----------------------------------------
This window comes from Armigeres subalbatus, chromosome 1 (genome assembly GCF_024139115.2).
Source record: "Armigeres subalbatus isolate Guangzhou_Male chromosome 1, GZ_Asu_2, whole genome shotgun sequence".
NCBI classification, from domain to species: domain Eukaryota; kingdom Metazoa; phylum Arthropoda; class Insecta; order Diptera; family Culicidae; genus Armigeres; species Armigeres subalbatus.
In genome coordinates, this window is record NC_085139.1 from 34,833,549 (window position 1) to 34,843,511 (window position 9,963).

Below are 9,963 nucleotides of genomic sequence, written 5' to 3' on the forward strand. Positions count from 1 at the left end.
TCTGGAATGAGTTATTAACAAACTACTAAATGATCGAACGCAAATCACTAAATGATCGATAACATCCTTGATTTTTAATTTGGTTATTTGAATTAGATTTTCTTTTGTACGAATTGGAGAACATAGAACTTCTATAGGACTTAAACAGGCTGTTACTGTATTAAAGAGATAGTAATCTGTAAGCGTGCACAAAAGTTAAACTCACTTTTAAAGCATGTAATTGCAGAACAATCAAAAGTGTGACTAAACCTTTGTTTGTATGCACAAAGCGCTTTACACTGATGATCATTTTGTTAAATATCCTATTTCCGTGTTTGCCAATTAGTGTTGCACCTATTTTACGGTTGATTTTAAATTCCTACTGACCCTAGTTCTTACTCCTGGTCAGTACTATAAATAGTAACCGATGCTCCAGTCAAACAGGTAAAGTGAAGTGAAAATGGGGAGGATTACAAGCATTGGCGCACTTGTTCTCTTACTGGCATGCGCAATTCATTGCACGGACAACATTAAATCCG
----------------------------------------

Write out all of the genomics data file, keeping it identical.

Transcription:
This window comes from Armigeres subalbatus, chromosome 1 (genome assembly GCF_024139115.2).
Source record: "Armigeres subalbatus isolate Guangzhou_Male chromosome 1, GZ_Asu_2, whole genome shotgun sequence".
NCBI classification, from domain to species: domain Eukaryota; kingdom Metazoa; phylum Arthropoda; class Insecta; order Diptera; family Culicidae; genus Armigeres; species Armigeres subalbatus.
In genome coordinates, this window is record NC_085139.1 from 34,833,549 (window position 1) to 34,843,511 (window position 9,963).

Below are 9,963 nucleotides of genomic sequence, written 5' to 3' on the forward strand. Positions count from 1 at the left end.
TCTGGAATGAGTTATTAACAAACTACTAAATGATCGAACGCAAATCACTAAATGATCGATAACATCCTTGATTTTTAATTTGGTTATTTGAATTAGATTTTCTTTTGTACGAATTGGAGAACATAGAACTTCTATAGGACTTAAACAGGCTGTTACTGTATTAAAGAGATAGTAATCTGTAAGCGTGCACAAAAGTTAAACTCACTTTTAAAGCATGTAATTGCAGAACAATCAAAAGTGTGACTAAACCTTTGTTTGTATGCACAAAGCGCTTTACACTGATGATCATTTTGTTAAATATCCTATTTCCGTGTTTGCCAATTAGTGTTGCACCTATTTTACGGTTGATTTTAAATTCCTACTGACCCTAGTTCTTACTCCTGGTCAGTACTATAAATAGTAACCGATGCTCCAGTCAAACAGGTAAAGTGAAGTGAAAATGGGGAGGATTACAAGCATTGGCGCACTTGTTCTCTTACTGGCATGCGCAATTCATTGCACGGACAACATTAAATCCG